10 Schizophrenia is treatable
Outpatient treatment and rehabilitation programs for people with schizophrenia can reduce psychiatric re-hospitalization rates, improve quality of life, prevent homelessness and increase the likelihood of gainful employment (Hargreaves & Shumway, 1989) Half of the people who receive treatment for schizophrenia either recover completely or are able to live independently with only modest psychosocial support (Biology of Mental Disorders, OTA, 1992)

11 Progressive Stages of Illness in Untreated Schizophrenia
Slide Overview: One of the consequences of this illness, neurological degeneration, is shown here. This slide depicts the natural course of illness in schizophrenia and how it can be divided into four phases: premorbid, prodromal, onset or deterioration, and residual or stable. Beginning with Kraepelin2, schizophrenia has been viewed as a progressive disorder that results in a “downward spiral” of impairment and lost function. Despite over a century of observation that patients with schizophrenia are at risk for clinical deterioration, evidence of neurological deterioration in schizophrenia has been lacking until research conducted in the 20th century. Key Point: This diagram schematically depicts the clinical and pathophysiological course of schizophrenia in its various clinical stages. Schizophrenia emerges over time, and the illness can be conceptualized as having three pathophysiologic stages, which correspond to distinct clinical stages: neurodevelopmental (premorbid), neuroplastic (prodromal, onset, and deteriorative), and neuroprogressive (deteriorative and residual/stable). The actual course of the illness varies among individual patients. References: 1. Adapted from: Lieberman JA, Perkins D, Belger A, et al. The early stages of schizophrenia: speculations on pathogenesis, pathophysiology, and therapeutic approaches. Biol Psychiatry. 2001;50(11): 2. Kraepelin E. Dementia Praecox and Paraphrenia. Edinburgh, Scotland: ES Livingstone; 1919.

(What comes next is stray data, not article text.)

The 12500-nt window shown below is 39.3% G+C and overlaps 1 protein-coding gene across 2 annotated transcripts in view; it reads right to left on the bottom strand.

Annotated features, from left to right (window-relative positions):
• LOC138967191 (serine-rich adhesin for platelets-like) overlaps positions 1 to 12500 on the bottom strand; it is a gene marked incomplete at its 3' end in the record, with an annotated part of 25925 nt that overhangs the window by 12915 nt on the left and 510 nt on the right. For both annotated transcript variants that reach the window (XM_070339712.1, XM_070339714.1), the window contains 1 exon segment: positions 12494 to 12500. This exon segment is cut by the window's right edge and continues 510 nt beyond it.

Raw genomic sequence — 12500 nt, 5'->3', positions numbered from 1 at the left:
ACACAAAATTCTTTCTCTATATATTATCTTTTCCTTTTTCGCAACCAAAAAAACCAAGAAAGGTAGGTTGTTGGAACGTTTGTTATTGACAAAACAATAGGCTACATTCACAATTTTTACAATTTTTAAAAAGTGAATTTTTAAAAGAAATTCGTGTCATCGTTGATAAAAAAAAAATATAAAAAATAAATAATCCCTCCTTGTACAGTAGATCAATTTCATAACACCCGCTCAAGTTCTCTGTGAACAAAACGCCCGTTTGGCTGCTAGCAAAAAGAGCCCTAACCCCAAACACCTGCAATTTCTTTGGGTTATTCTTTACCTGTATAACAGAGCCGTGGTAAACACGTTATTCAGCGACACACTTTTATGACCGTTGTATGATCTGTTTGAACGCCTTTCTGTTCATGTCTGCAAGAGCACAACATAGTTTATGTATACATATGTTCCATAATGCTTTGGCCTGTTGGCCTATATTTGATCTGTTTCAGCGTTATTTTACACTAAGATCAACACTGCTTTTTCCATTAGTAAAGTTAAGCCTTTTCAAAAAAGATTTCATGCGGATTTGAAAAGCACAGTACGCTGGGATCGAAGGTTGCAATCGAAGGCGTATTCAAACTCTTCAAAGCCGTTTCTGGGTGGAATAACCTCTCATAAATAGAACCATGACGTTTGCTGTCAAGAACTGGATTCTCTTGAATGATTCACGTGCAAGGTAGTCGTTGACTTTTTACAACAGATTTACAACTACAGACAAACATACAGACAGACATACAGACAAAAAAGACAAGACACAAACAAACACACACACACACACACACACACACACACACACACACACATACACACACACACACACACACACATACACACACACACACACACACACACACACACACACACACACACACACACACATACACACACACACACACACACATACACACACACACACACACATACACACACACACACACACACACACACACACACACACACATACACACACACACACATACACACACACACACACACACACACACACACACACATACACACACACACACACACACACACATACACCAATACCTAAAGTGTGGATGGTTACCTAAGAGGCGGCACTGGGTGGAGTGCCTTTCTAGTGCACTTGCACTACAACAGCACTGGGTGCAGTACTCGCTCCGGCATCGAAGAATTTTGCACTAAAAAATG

12 Key Point: Bipolar disorder is an illness associated with neuroplasticity and morphologic changes of the brain, physical comorbidities, and severe psychosocial consequences.

13 Key Point: Bipolar disorder is associated with significant morbidity and mortality. Some may be consequences caused by the behaviors, but much of the associated morbidity and mortality is inherent in the disease itself.

14 Key Point: Bipolar disorder is a confusing and difficult diagnosis to make. Patients present in many different ways and often do not report symptoms of mania but focus on those of depression. This makes it difficult to make an accurate diagnosis.

15 Key Point: Bipolar disorder is associated with greater unemployment, more work loss, problems with relationships, and a higher divorce rate. The psychosocial consequences are serious. Effective diagnosis and treatment of the disorder offer the chance of great improvement.

16 Optimizing Outcomes: The Process of Recovery1